Law & Order: Criminal Intent

Season 5 Episode 17


Aired Sunday 9:00 PM Apr 16, 2006 on USA
out of 10
User Rating
86 votes

By Users

Episode Summary

Goren and Eames investigate after a bridesmaid is found dead in the cheap motel room she had been sharing with another bridesmaid at their friend's wedding.

Who was the Episode MVP ?

  • An episode about method acting gone awry with Vincent D'Onfrio. Can't go wrong really.

    The story was interesting and was actually well executed. A lot of red herrings that almost got a bit distracting, but ultimately made it more enjoyable (because it made you think). My issue was based on where they were and where they wanted to go, why did they go to the most out of the way shady hotel they could find? And what did ultimately happen to the needy friend? They played up her dependency issues and then just dropped it.

    It seems like the writers of this episode just watched/read every single interview that D'Onofrio ever gave about his process of doing the movie "The Cell" and just pushed the character over the edge. It makes you wonder about method actors and their mental strength. How many actors prepare for their roles the same way? Statistically, you'd expect some to snap. Frightening really.moreless
  • Was it drunk girl or actor freak?

    This was a lousy episode. First the drunk girl kept hitting on all the men she came across. Then the whole thing about the actor studying to be a serial killer. Then the jerks hitting on the drunk girl. Could this episode have been any more lame? This show definitely has a couple of toes in the shark infested waters.
  • Pretty good episode. Method acting... nice!

    Overall good episode. The thing that made it special for me was the topic of method acting. Talking about method acting to "the human chameleon" – that was so cool! Not to mention that the guy talking was the really bad guy from "Ghost Ship", Desmond Harrington.

    The D'Onofrio – Harrington scenes were priceless.
  • Vincent is great again!

    Again no wonder I put CI as the second L&O show that I love not just because of the writing but also because of two words:Vincent D Onferio!

    He is the show and without him, the show lacks that high noon drama you know.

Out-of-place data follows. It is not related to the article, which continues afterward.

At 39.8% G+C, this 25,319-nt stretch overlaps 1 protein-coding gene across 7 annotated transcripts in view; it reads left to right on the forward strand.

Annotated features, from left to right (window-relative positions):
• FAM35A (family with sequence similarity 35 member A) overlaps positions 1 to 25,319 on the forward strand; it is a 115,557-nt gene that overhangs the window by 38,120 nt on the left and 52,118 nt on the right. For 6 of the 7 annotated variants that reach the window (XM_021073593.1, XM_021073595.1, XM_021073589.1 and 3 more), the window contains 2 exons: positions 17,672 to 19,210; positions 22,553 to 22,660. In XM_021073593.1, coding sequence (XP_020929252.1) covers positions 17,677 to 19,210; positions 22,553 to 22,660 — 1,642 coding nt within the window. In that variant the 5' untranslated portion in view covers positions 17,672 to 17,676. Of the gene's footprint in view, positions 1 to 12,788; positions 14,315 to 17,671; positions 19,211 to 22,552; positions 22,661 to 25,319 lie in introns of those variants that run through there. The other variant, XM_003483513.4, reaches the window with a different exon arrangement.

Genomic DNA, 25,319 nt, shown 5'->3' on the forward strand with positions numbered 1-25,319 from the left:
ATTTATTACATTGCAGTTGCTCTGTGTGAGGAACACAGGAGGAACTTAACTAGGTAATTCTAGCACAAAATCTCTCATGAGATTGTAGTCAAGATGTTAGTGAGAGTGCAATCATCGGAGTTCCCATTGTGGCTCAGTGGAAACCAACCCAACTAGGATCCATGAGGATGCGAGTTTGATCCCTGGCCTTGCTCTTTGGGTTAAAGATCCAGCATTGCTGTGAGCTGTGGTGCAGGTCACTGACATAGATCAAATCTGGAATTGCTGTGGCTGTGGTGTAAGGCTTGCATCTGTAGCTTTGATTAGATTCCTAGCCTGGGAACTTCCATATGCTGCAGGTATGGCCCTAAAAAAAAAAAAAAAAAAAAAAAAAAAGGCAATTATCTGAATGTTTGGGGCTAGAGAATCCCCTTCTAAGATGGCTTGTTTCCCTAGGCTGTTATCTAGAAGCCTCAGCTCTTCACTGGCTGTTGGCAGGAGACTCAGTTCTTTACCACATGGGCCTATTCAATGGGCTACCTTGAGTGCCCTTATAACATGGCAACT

As he goes up against an actor and proves that being an actor really doesn't give you so-called "special treatment!"
  • A young woman is murdered in her bed in a seedy hotel, unbeknownst to her drunken friend who has accompanied her. The investigation takes the detectives to a method actor in training, drawing on his 'affective memory' to prepare for a serial killer role.moreless

    Gotta love this one, if only for the dialog between the world's greatest character actor and the fictitious actor trying to school him. :)

    The dead girl and her pal were bridesmaids in town for a wedding, snowed into the Brooklyn dive. The pal was drunk as the proverbial skunk, and left the door unlocked, allowing the murderer to get in. Initially, two decidedly uncharming guys the girls drank with at a bistro fall under suspicion, but they are cleared. The murderer is a fledgling actor who hung out at the establishment and witnessed the girls' interaction with the two cads, and gave them a ride to the hotel in his cab.

    The charm of this one, of course, is in the scenes in which Goren discusses method acting with "Tim", the culprit. Tim parrots VD'O's fascinating belief that a method actor is 'going in the wrong direction' if he tries to pretend to be the character, live the role. Instead, he must use his 'affective memory' to find that piece of himself that will render his character authentic, in this case, his 'feral aspects'. D'Onofrio has said method acting entails always being yourself, and when one considers the variety of roles he has played so well, you understand how complex this man truly is.

    It was hilarious to see "Tim" tell "Goren" that that it is impossible to "explain method acting in one sitting to a non-actor" and witness the discussion on finding an authentic affective memory..'the only emotions authentic to you are your own'..VDO's well known if not always well understood creed.